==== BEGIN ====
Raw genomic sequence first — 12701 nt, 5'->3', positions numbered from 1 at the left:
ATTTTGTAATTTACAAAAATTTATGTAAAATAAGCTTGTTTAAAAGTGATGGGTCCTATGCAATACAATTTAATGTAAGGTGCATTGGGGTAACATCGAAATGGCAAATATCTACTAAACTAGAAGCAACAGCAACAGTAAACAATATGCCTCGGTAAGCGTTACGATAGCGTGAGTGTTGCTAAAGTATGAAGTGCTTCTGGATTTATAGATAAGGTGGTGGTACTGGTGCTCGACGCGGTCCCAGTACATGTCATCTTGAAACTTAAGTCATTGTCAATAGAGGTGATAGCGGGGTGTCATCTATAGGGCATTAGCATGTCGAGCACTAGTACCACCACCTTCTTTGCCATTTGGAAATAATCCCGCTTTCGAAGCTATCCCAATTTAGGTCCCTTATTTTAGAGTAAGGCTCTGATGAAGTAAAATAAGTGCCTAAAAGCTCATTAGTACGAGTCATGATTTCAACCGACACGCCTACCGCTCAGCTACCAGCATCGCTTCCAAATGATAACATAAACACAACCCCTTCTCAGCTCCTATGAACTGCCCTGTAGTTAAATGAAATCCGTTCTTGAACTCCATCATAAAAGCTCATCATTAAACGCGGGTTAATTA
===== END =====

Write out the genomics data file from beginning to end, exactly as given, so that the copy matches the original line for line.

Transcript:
Raw genomic sequence first — 12701 nt, 5'->3', positions numbered from 1 at the left:
ATTTTGTAATTTACAAAAATTTATGTAAAATAAGCTTGTTTAAAAGTGATGGGTCCTATGCAATACAATTTAATGTAAGGTGCATTGGGGTAACATCGAAATGGCAAATATCTACTAAACTAGAAGCAACAGCAACAGTAAACAATATGCCTCGGTAAGCGTTACGATAGCGTGAGTGTTGCTAAAGTATGAAGTGCTTCTGGATTTATAGATAAGGTGGTGGTACTGGTGCTCGACGCGGTCCCAGTACATGTCATCTTGAAACTTAAGTCATTGTCAATAGAGGTGATAGCGGGGTGTCATCTATAGGGCATTAGCATGTCGAGCACTAGTACCACCACCTTCTTTGCCATTTGGAAATAATCCCGCTTTCGAAGCTATCCCAATTTAGGTCCCTTATTTTAGAGTAAGGCTCTGATGAAGTAAAATAAGTGCCTAAAAGCTCATTAGTACGAGTCATGATTTCAACCGACACGCCTACCGCTCAGCTACCAGCATCGCTTCCAAATGATAACATAAACACAACCCCTTCTCAGCTCCTATGAACTGCCCTGTAGTTAAATGAAATCCGTTCTTGAACTCCATCATAAAAGCTCATCATTAAACGCGGGTTAATTA